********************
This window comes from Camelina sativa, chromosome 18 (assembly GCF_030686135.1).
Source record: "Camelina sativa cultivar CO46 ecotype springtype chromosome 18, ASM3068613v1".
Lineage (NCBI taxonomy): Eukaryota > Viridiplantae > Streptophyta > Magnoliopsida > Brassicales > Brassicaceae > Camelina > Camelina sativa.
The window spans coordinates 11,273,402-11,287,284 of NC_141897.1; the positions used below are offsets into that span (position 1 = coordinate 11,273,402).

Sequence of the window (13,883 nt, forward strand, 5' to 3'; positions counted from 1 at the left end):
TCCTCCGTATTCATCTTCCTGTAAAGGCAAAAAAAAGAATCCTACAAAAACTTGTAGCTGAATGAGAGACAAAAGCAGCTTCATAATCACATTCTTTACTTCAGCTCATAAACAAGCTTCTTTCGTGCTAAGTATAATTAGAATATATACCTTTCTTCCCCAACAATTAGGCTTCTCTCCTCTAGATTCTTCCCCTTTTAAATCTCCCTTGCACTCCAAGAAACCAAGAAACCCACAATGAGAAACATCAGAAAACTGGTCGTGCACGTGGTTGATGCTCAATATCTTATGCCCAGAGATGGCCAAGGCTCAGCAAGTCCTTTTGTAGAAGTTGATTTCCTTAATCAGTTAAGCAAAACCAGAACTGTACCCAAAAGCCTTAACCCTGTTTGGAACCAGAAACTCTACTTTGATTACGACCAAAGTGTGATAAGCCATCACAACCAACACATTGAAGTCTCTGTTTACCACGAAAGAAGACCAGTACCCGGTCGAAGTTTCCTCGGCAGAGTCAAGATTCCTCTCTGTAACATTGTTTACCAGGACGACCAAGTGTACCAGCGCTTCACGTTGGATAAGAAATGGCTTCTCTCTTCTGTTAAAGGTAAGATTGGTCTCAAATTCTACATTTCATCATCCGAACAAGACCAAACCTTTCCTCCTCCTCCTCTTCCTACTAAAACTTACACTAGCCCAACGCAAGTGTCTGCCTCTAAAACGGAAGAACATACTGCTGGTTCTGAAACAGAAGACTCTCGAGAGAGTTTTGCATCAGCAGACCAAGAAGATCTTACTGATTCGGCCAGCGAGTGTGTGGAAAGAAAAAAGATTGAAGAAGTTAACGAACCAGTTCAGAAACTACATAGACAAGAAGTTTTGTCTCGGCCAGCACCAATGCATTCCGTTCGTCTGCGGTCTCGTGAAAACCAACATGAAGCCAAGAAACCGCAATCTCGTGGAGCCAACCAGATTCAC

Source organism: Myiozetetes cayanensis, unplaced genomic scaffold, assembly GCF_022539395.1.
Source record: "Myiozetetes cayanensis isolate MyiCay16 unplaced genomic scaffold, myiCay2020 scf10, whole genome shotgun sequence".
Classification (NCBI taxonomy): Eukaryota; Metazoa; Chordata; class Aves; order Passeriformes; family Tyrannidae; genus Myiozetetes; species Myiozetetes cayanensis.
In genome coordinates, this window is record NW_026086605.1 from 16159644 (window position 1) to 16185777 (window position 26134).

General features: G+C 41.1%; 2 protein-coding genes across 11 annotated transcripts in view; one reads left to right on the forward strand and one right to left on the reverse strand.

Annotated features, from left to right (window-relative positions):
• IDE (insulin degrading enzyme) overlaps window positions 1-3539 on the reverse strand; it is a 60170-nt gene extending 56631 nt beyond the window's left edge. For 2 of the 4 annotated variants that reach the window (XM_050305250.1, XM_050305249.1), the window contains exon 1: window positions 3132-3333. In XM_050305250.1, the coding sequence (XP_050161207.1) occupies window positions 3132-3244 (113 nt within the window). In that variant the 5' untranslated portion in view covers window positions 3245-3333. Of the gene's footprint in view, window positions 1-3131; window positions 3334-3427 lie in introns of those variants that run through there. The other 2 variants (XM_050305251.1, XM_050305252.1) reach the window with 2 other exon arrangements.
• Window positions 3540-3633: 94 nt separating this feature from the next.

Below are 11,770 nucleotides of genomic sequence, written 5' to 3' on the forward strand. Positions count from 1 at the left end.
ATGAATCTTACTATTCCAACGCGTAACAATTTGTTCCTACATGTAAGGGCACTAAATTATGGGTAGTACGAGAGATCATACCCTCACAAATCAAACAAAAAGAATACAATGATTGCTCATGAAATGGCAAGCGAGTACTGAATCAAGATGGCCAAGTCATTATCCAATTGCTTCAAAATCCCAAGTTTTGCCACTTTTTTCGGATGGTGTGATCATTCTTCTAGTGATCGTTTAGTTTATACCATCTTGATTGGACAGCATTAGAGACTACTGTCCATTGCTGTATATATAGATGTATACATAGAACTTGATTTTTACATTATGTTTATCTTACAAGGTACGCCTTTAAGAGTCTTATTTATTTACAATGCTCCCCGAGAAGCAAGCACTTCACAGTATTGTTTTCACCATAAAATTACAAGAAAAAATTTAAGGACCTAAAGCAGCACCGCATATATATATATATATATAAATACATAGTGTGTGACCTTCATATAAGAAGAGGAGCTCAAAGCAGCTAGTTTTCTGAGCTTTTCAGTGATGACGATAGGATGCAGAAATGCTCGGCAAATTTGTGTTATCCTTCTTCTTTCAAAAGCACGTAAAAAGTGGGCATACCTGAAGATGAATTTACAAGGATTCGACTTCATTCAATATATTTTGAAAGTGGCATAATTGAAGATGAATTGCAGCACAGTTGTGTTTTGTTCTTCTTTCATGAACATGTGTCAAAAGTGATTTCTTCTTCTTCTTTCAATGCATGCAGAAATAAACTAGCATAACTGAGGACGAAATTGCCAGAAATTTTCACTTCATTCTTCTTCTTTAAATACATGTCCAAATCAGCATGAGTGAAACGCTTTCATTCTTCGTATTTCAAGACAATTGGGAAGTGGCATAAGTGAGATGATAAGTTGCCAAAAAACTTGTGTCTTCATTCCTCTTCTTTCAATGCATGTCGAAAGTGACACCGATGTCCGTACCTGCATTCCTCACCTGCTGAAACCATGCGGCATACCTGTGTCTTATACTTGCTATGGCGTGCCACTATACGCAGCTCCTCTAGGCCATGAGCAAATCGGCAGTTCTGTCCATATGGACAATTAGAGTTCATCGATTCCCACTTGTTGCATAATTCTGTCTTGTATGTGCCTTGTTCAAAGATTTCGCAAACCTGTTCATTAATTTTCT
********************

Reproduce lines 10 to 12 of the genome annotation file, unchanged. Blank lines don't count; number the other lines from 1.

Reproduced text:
In genome coordinates, this window is record NW_026086605.1 from 16159644 (window position 1) to 16185777 (window position 26134).

General features: G+C 41.1%; 2 protein-coding genes across 11 annotated transcripts in view; one reads left to right on the forward strand and one right to left on the reverse strand.

Annotated features, from left to right (window-relative positions):